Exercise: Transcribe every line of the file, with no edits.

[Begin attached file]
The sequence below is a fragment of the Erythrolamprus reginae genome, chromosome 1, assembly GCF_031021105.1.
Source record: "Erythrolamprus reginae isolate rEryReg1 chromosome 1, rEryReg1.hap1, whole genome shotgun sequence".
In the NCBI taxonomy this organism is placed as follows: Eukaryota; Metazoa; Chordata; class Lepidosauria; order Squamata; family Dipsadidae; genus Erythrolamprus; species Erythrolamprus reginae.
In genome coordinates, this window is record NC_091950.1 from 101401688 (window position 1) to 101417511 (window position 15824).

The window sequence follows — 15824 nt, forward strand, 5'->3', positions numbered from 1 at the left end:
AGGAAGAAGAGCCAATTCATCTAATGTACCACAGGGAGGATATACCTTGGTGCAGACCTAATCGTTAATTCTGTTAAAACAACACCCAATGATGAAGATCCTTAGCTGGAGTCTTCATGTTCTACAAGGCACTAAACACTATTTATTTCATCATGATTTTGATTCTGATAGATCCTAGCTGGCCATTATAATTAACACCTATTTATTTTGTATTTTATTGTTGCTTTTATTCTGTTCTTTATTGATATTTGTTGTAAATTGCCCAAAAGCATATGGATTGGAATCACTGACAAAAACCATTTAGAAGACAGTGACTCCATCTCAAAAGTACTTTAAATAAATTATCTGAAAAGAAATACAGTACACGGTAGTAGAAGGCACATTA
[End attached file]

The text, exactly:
The sequence below is a fragment of the Erythrolamprus reginae genome, chromosome 1, assembly GCF_031021105.1.
Source record: "Erythrolamprus reginae isolate rEryReg1 chromosome 1, rEryReg1.hap1, whole genome shotgun sequence".
In the NCBI taxonomy this organism is placed as follows: Eukaryota; Metazoa; Chordata; class Lepidosauria; order Squamata; family Dipsadidae; genus Erythrolamprus; species Erythrolamprus reginae.
In genome coordinates, this window is record NC_091950.1 from 101401688 (window position 1) to 101417511 (window position 15824).

The window sequence follows — 15824 nt, forward strand, 5'->3', positions numbered from 1 at the left end:
AGGAAGAAGAGCCAATTCATCTAATGTACCACAGGGAGGATATACCTTGGTGCAGACCTAATCGTTAATTCTGTTAAAACAACACCCAATGATGAAGATCCTTAGCTGGAGTCTTCATGTTCTACAAGGCACTAAACACTATTTATTTCATCATGATTTTGATTCTGATAGATCCTAGCTGGCCATTATAATTAACACCTATTTATTTTGTATTTTATTGTTGCTTTTATTCTGTTCTTTATTGATATTTGTTGTAAATTGCCCAAAAGCATATGGATTGGAATCACTGACAAAAACCATTTAGAAGACAGTGACTCCATCTCAAAAGTACTTTAAATAAATTATCTGAAAAGAAATACAGTACACGGTAGTAGAAGGCACATTA